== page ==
KUALA LUMPUR, Oct 3 (Bernama) – Members of the Association of Islamic Banking and Financial Institutions Malaysia (AIBIM) have agreed to adopt the value-based intermediation (VBI) concept on a voluntary basis.
VBI aims to deliver the intended outcome of shariah through practices, conduct and offerings that generate positive and sustainable impact to the economy, community and environment, going beyond mere compliance towards delivering value propositions.
AIBIM President Datuk Adissadikin Ali said the VBI concept paper was introduced last year by Bank Negara Malaysia (BNM), but the adoption is on a voluntary basis.
He said sustainability is one of the principles of Islamic finance, and adoption of the VBI would further prove the sustainable practice among the members.
“Although we (the members) have agreed to adopt VBI, the manner might differ under the VBI scorecard, the matrix of which is basically about people, planet, profit and progress.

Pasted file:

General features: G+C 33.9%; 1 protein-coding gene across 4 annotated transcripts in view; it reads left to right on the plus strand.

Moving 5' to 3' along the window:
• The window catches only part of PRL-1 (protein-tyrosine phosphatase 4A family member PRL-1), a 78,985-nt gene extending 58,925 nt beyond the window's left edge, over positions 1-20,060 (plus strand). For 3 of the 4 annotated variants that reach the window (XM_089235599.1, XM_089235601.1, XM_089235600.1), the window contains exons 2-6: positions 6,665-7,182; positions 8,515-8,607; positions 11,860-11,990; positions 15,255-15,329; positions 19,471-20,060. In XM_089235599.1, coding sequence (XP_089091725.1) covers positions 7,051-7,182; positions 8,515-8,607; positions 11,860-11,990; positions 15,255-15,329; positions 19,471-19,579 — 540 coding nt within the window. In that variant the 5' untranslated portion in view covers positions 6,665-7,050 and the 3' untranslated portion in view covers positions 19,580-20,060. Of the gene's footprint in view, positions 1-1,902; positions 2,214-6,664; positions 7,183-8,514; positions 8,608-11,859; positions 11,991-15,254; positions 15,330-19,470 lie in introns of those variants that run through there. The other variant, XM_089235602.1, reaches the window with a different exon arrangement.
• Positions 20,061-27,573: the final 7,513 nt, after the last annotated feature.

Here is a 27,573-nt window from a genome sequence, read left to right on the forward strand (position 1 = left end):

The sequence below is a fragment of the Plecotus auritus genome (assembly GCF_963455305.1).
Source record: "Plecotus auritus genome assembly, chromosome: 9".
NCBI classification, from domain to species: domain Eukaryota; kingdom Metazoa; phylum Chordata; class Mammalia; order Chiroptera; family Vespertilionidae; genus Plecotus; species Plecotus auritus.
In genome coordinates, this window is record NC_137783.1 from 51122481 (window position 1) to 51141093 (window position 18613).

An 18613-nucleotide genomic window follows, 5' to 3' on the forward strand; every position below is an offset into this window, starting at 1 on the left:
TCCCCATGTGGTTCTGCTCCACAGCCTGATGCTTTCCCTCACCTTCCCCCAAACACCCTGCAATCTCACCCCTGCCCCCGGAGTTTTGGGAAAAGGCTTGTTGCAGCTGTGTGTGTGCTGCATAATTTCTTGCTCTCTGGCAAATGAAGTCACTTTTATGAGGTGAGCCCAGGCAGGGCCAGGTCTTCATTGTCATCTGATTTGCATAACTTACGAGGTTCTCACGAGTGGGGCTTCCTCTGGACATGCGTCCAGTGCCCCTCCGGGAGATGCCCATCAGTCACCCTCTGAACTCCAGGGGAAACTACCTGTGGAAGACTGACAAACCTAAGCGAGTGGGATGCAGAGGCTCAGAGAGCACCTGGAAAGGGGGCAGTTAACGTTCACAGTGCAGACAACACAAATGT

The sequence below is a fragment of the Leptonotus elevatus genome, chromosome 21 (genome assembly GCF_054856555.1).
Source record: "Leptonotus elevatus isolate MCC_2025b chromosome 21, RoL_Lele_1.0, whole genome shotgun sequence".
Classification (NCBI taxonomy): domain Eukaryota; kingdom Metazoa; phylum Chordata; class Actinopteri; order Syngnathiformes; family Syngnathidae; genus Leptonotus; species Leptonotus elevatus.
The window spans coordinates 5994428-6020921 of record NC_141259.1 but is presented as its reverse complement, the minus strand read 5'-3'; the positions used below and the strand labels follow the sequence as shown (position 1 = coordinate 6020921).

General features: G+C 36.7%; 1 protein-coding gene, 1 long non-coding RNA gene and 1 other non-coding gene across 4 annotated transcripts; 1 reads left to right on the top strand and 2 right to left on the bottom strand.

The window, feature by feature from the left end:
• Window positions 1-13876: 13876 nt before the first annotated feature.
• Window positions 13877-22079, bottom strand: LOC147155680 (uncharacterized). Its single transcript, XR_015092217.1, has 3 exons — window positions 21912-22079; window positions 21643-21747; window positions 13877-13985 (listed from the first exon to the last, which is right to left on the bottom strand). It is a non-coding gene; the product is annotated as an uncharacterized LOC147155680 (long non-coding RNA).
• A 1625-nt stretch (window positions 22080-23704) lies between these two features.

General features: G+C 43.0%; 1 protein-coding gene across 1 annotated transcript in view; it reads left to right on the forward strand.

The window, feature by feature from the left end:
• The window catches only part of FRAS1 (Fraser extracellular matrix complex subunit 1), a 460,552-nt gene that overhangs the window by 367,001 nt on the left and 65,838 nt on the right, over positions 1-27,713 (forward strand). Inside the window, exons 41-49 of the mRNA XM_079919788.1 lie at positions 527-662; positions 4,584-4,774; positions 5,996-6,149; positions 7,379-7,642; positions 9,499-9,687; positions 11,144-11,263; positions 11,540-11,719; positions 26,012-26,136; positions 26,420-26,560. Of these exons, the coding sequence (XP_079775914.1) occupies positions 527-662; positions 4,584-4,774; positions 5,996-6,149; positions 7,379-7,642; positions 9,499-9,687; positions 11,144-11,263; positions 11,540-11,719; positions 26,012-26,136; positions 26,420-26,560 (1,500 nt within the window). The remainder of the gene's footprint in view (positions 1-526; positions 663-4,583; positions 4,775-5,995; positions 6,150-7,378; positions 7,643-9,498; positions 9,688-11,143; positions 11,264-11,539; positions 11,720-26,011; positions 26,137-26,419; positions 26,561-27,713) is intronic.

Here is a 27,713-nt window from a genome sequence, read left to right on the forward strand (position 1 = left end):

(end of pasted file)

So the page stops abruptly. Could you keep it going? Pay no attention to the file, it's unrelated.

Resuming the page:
“It is about individual banks’ journey, but it will benefit the industry and the society as a whole,” he told reporters on the sidelines of the Global Islamic Finance Forum 2018 (GIFF 2018) here today.
Adissadikin, who is also RHB Islamic Bank Bhd’s Chief Executive Officer, said out of 27 Islamic banks in Malaysia, nine have adopted the VBI concept and the rest are expected to follow suit.
Meanwhile, BNM released the VBI Impact Assessment Framework and the VBI Scorecard today.
The assessment framework provides guidance on the assessment of financing and investment applications, taking into consideration economic, social and environmental impacts, while the scorecard supports the implementation of performance measurement frameworks for Islamic financial institutions that drive positive value and impact on society and the environment.
On industry outlook, Adissadikin said the local Islamic banking industry is confident that it will be able to boost its market share of total banking assets from 30 per cent currently to 40 per cent by 2020 with the adoption of the VBI.
He said globally, Islamic finance will reach a global asset volume of no less than US$3.8 trillion by 2022, up from US$2.2 trillion at the end of 2016, with an expected compound annual growth rate of 9.8 per cent on the back of strong demand for sustainable and socially responsible investment.